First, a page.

A flu virus on the Coast is expected to make its way to the Interior.
Dr. Trevor Corneil of the Interior Health Authority said AH3N2 “is in B.C. and it’s going to be here, there’s no doubt about it.”
The virus, which Corneil said has been recorded often in past years, was anticipated and is included in the flu vaccinations now available.
“The unique thing about this virus is adults will have more severe illness and we have concern for the elderly and immuno-compromised,” he said.
Corneil said the flu season has started later.
It normally runs from October to the end of March, but instances of influenza weren’t recorded until early December.
He said he expects the flu to spread throughout the province.
“People have been getting together [for the holidays] and been travelling, so it’s bound to pick up in coming weeks and months.”
In fact, the last week of December set a new 10-year low for influenza-like illnesses in the province, Corneil said.
Despite that, he said, people at risk should ensure they have the vaccination, which is available from general physicians, at the Kamloops Public Health Unit on Jan. 4 for families with children (by appointment only) and at People’s Pharmacy at 275 Lansdowne St. until April 30, according to the provincial government’s flu-clinic listings at health.gov.bc.ca/flu/#anchor.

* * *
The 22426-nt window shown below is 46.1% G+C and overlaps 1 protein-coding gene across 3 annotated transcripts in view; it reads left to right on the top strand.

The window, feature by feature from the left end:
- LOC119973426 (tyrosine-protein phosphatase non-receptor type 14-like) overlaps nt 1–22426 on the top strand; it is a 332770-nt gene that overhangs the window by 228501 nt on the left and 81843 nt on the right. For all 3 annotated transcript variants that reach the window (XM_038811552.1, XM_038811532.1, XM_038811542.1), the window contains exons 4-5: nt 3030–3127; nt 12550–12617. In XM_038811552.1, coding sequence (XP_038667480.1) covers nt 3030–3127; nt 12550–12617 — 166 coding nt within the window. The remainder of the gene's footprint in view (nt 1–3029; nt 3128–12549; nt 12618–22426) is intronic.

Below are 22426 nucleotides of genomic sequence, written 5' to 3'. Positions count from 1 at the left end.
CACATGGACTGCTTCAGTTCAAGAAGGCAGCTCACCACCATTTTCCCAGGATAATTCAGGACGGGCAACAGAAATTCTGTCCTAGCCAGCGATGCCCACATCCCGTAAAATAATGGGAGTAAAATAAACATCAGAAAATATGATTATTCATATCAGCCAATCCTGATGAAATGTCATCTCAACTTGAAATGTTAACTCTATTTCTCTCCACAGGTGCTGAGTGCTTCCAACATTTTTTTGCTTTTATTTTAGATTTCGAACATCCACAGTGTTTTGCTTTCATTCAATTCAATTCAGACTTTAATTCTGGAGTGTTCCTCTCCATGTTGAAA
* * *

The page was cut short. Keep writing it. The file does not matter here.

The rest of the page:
AH3N2 is the only flu virus that has been recorded in the province so far.
Along with it, the most-recent flu shots carried immunizations against two other strains.
The World Health Organization decides every February or March what strains are expected to be seen around the world during the next winter and decides then on the contents of flu vaccinations.
Most years, Corneil said, the organization is correct and the shots contain the right contents to battle flu viruses that arrive.
On average, about 150,000 of the 700,000 people who live in the area covered by the Interior Health Authority get flu shots, Corneil said.